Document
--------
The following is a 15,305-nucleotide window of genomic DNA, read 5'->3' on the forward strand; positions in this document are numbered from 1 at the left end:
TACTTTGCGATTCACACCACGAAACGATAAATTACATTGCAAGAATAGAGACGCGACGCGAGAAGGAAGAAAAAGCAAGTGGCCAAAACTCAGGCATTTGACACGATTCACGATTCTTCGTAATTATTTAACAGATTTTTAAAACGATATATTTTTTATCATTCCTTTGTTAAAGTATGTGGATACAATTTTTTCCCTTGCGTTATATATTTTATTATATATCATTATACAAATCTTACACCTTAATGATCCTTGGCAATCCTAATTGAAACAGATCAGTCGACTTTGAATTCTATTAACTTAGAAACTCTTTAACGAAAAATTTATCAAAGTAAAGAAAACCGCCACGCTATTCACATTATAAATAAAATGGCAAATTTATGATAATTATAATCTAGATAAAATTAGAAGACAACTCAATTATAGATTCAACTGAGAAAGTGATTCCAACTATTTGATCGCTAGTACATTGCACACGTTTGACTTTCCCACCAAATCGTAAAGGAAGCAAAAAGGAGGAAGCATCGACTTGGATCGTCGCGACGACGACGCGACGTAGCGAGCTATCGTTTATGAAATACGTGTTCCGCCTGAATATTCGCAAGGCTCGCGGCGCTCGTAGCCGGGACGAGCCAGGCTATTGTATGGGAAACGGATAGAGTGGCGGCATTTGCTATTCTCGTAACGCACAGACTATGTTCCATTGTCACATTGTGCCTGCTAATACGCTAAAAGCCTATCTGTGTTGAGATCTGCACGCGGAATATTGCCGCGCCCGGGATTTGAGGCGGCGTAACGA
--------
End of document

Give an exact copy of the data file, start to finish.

The following is a 15,305-nucleotide window of genomic DNA, read 5'->3' on the forward strand; positions in this document are numbered from 1 at the left end:
TACTTTGCGATTCACACCACGAAACGATAAATTACATTGCAAGAATAGAGACGCGACGCGAGAAGGAAGAAAAAGCAAGTGGCCAAAACTCAGGCATTTGACACGATTCACGATTCTTCGTAATTATTTAACAGATTTTTAAAACGATATATTTTTTATCATTCCTTTGTTAAAGTATGTGGATACAATTTTTTCCCTTGCGTTATATATTTTATTATATATCATTATACAAATCTTACACCTTAATGATCCTTGGCAATCCTAATTGAAACAGATCAGTCGACTTTGAATTCTATTAACTTAGAAACTCTTTAACGAAAAATTTATCAAAGTAAAGAAAACCGCCACGCTATTCACATTATAAATAAAATGGCAAATTTATGATAATTATAATCTAGATAAAATTAGAAGACAACTCAATTATAGATTCAACTGAGAAAGTGATTCCAACTATTTGATCGCTAGTACATTGCACACGTTTGACTTTCCCACCAAATCGTAAAGGAAGCAAAAAGGAGGAAGCATCGACTTGGATCGTCGCGACGACGACGCGACGTAGCGAGCTATCGTTTATGAAATACGTGTTCCGCCTGAATATTCGCAAGGCTCGCGGCGCTCGTAGCCGGGACGAGCCAGGCTATTGTATGGGAAACGGATAGAGTGGCGGCATTTGCTATTCTCGTAACGCACAGACTATGTTCCATTGTCACATTGTGCCTGCTAATACGCTAAAAGCCTATCTGTGTTGAGATCTGCACGCGGAATATTGCCGCGCCCGGGATTTGAGGCGGCGTAACGA